One of the things that makes Docker so helpful is how easy it is to pull ready-to-use images from Docker's Central Registry, a central location. Pushing your own image (or tagged image collection as a repository) to the same public registry is just as easy, so that everyone can benefit from your new Dockerized service.
But sometimes, as it contains proprietary code or confidential information, you can't share your repository with the world. We are introducing an easy way to share repositories on your own registry today so that you can control access to them and still share them among multiple daemons from Docker. If your registry is public or private, you can decide.
an image can be pushed to the Docker Hub by using the follwoing command:
docker push repository/my-image
and to push an image to a private registry first we must tag the image based on that registry then push it:
docker tag my-image:latest my-private-remote-registry/my-image:latest docker push my-private-remote-registry/my-image:latest
In addition to pushing the image directly, it is also possible to send only the dockerfile. The Docker Hub has the capability to automatically build the image from Dockerfile kept in the repository of GitHub or Bitbucket.
Automated builds are supported on both private and public repositories of GitHub and Bitbucket. The Docker Hub Registry keeps all the automated build images.
Normally, enterprises will not like to keep their Docker images either in a Docker public or private repository. They prefer to keep, maintain, and support their own repository. Hence, Docker also provides the option for enterprises to create and install their own repository. To create a repository in the local machine using the registry image provided by Docker, we can run the registry container on the local machine, using the registry image from Docker:
$ docker run --name registry -p 5000:5000 -d registry
You can pull an image from Docker Hub and push it to your registry in the follwoing steps:
- Pull the image from Docker Hub.
$ docker pull image-name
- Tag the image as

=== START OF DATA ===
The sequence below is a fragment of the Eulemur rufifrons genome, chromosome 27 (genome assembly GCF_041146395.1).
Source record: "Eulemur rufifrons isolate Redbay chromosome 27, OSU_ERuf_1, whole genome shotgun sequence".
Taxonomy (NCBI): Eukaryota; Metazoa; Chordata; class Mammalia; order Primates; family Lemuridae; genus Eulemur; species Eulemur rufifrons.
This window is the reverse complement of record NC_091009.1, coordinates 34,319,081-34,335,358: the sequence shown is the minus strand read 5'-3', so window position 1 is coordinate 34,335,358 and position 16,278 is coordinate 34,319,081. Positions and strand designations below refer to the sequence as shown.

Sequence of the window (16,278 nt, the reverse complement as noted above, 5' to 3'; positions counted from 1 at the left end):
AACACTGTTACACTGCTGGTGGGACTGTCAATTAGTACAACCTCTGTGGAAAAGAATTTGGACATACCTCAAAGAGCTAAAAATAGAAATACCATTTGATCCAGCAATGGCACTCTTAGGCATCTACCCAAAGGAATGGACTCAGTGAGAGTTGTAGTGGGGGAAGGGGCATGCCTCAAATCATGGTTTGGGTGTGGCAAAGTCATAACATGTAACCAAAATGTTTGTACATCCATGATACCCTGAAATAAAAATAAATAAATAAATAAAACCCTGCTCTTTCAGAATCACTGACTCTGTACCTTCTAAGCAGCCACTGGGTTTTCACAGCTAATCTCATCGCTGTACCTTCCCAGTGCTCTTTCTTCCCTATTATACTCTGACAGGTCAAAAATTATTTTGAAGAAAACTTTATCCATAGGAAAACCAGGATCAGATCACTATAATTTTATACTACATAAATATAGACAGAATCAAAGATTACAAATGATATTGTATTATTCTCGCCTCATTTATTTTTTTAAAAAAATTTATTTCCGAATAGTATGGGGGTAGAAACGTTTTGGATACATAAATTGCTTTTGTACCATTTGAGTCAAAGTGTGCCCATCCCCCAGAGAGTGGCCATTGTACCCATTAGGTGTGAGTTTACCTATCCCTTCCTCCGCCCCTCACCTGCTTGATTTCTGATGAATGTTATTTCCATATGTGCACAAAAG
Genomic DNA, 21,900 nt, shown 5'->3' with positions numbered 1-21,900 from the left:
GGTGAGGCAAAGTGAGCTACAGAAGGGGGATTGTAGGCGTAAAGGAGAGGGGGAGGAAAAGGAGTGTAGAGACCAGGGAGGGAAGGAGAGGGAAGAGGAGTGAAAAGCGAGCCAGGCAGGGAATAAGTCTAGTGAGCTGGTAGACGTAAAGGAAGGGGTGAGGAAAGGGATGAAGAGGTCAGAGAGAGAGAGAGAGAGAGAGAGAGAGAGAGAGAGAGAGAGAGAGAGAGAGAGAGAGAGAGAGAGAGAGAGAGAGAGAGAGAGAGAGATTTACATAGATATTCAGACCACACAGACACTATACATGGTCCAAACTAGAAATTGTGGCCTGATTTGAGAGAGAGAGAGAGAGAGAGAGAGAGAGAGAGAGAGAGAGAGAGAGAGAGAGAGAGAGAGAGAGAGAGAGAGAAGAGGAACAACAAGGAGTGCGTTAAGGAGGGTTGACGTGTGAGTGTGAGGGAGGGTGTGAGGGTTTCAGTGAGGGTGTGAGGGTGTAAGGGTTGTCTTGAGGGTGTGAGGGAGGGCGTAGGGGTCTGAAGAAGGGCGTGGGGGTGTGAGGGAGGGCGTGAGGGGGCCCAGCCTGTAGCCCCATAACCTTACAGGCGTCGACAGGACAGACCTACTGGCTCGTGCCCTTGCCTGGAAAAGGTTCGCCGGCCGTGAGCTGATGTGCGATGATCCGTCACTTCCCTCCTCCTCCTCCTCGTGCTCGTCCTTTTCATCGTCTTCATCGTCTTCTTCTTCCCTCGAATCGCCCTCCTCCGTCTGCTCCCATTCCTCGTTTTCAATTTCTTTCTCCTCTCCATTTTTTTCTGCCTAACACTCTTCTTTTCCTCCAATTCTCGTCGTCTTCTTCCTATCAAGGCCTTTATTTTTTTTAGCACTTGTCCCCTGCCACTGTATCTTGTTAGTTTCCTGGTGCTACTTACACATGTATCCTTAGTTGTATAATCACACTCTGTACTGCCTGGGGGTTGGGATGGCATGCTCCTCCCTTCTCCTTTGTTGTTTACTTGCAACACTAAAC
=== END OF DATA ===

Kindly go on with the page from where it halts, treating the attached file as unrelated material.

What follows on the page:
localhost:5000/my-image-name. This creates an additional tag for the existing image. When the first part of the tag is a hostname and port, Docker interprets this as the location of a registry, when pushing.
$ docker tag image-name localhost:5000/my-image-name
- Push the image to the local registry running at localhost:5000:
$ docker push localhost:5000/my-image-name
Start the registry automatically
If you want to use the registry as part of your permanent infrastructure, you should set it to restart automatically when Docker restarts or if it exits. This example uses the --restart always flag to set a restart policy for the registry.
$ docker run -d -p 5000:5000 \ --restart=always --name registry registry:2
Customize the published port
If you are already using port 5000, or you want to run multiple local registries to separate areas of concern, you can customize the registry’s port settings. This example runs the registry on port 5001 and also names it registry-test. Remember, the first part of the -p value is the host port and the second part is the port within the container. Within the container, the registry listens on port 5000 by default.
$ docker run -d -p 5001:5000 \ --name registry-test registry:2
Customize the storage location
By default, your registry data is persisted as a docker volume on the host filesystem. If you want to store your registry contents at a specific location on your host filesystem, such as if you have an SSD or SAN mounted into a particular directory, you might decide to use a bind mount instead. A bind mount is more dependent on the filesystem layout of the Docker host, but more performant in many situations. The following example bind-mounts the host directory /mnt/registry into the registry container at /var/lib/registry/.
$ docker run -d -p 5000:5000 \ --restart=always --name registry \ -v /mnt/registry:/var/lib/registry registry:2
Running a registry only accessible on localhost has limited usefulness. In order to make your registry accessible to external hosts, you must first secure it using TLS.
Assume we have the following condition/requirements:
- Your registry URL is
- Your DNS, routing, and firewall settings allow access to the registry’s host on port 443.
- You have already obtained a certificate from a certificate authority (CA).
First of all we need to create SSL certificate and copy it ot a directory e.g.
This command bind-mounts the
certs/ directory into the container at
/certs/, and sets environment variables that tell the container where to find the
domain.key file. The registry runs on port 443, the default HTTPS port.
$ docker run -d \ --restart=always \ --name registry \ -v "$(pwd)"/certs:/certs \ -e REGISTRY_HTTP_ADDR=0.0.0.0:443 \ -e REGISTRY_HTTP_TLS_CERTIFICATE=/certs/domain.crt \ -e REGISTRY_HTTP_TLS_KEY=/certs/domain.key \ -p 443:443 \ registry:2
- Build a image using debian as base image and tag it with
- create a private registry:
docker run --name registry -p 5000:5000 -d registry
- push the image to the private registry:
docker tag my-image localhost:5000/my-image docker push localhost:5000/my-image 127.0.0.1:5000/v2/_catalog